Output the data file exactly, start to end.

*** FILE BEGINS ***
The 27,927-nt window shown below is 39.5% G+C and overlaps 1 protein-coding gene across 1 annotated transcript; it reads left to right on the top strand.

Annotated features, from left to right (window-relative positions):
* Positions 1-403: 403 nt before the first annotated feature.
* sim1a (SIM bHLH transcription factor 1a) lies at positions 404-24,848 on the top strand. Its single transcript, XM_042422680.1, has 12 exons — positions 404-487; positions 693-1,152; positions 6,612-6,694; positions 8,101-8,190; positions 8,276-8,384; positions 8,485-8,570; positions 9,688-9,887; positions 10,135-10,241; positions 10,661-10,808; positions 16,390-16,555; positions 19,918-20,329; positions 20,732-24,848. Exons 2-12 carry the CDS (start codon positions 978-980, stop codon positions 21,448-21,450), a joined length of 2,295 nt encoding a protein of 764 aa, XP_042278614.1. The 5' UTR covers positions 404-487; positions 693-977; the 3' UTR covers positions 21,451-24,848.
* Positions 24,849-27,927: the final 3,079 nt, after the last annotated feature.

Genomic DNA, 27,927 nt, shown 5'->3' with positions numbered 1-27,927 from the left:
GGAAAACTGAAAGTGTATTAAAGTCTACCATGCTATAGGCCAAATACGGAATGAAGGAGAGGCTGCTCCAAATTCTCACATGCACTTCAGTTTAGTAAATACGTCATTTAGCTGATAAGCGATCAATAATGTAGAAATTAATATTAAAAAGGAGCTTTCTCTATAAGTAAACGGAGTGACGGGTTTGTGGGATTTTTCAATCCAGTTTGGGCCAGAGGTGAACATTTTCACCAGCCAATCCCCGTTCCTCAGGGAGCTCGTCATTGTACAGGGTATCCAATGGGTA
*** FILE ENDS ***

The 27,927-nt window shown below is 39.5% G+C and overlaps 1 protein-coding gene across 1 annotated transcript; it reads left to right on the top strand.

Annotated features, from left to right (window-relative positions):
* Positions 1-403: 403 nt before the first annotated feature.
* sim1a (SIM bHLH transcription factor 1a) lies at positions 404-24,848 on the top strand. Its single transcript, XM_042422680.1, has 12 exons — positions 404-487; positions 693-1,152; positions 6,612-6,694; positions 8,101-8,190; positions 8,276-8,384; positions 8,485-8,570; positions 9,688-9,887; positions 10,135-10,241; positions 10,661-10,808; positions 16,390-16,555; positions 19,918-20,329; positions 20,732-24,848. Exons 2-12 carry the CDS (start codon positions 978-980, stop codon positions 21,448-21,450), a joined length of 2,295 nt encoding a protein of 764 aa, XP_042278614.1. The 5' UTR covers positions 404-487; positions 693-977; the 3' UTR covers positions 21,451-24,848.
* Positions 24,849-27,927: the final 3,079 nt, after the last annotated feature.

Genomic DNA, 27,927 nt, shown 5'->3' with positions numbered 1-27,927 from the left:
GGAAAACTGAAAGTGTATTAAAGTCTACCATGCTATAGGCCAAATACGGAATGAAGGAGAGGCTGCTCCAAATTCTCACATGCACTTCAGTTTAGTAAATACGTCATTTAGCTGATAAGCGATCAATAATGTAGAAATTAATATTAAAAAGGAGCTTTCTCTATAAGTAAACGGAGTGACGGGTTTGTGGGATTTTTCAATCCAGTTTGGGCCAGAGGTGAACATTTTCACCAGCCAATCCCCGTTCCTCAGGGAGCTCGTCATTGTACAGGGTATCCAATGGGTA